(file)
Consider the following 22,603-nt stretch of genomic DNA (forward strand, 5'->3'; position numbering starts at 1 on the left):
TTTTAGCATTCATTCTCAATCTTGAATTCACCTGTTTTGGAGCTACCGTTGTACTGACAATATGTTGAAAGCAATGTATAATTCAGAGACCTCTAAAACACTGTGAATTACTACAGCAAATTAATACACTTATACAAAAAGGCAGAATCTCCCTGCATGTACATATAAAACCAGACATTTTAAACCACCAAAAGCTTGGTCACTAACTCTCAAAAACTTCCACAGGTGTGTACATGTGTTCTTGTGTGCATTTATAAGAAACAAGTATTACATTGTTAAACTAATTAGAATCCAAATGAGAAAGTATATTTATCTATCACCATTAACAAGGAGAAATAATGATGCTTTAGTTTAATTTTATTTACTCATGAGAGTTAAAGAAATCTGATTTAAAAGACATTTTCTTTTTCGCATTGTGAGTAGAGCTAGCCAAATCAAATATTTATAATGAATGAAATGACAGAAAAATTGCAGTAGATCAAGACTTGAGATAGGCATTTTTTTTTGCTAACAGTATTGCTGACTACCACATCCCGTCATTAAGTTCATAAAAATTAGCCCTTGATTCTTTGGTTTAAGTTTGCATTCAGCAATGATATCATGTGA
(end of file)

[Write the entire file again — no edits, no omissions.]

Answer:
Consider the following 22,603-nt stretch of genomic DNA (forward strand, 5'->3'; position numbering starts at 1 on the left):
TTTTAGCATTCATTCTCAATCTTGAATTCACCTGTTTTGGAGCTACCGTTGTACTGACAATATGTTGAAAGCAATGTATAATTCAGAGACCTCTAAAACACTGTGAATTACTACAGCAAATTAATACACTTATACAAAAAGGCAGAATCTCCCTGCATGTACATATAAAACCAGACATTTTAAACCACCAAAAGCTTGGTCACTAACTCTCAAAAACTTCCACAGGTGTGTACATGTGTTCTTGTGTGCATTTATAAGAAACAAGTATTACATTGTTAAACTAATTAGAATCCAAATGAGAAAGTATATTTATCTATCACCATTAACAAGGAGAAATAATGATGCTTTAGTTTAATTTTATTTACTCATGAGAGTTAAAGAAATCTGATTTAAAAGACATTTTCTTTTTCGCATTGTGAGTAGAGCTAGCCAAATCAAATATTTATAATGAATGAAATGACAGAAAAATTGCAGTAGATCAAGACTTGAGATAGGCATTTTTTTTTGCTAACAGTATTGCTGACTACCACATCCCGTCATTAAGTTCATAAAAATTAGCCCTTGATTCTTTGGTTTAAGTTTGCATTCAGCAATGATATCATGTGA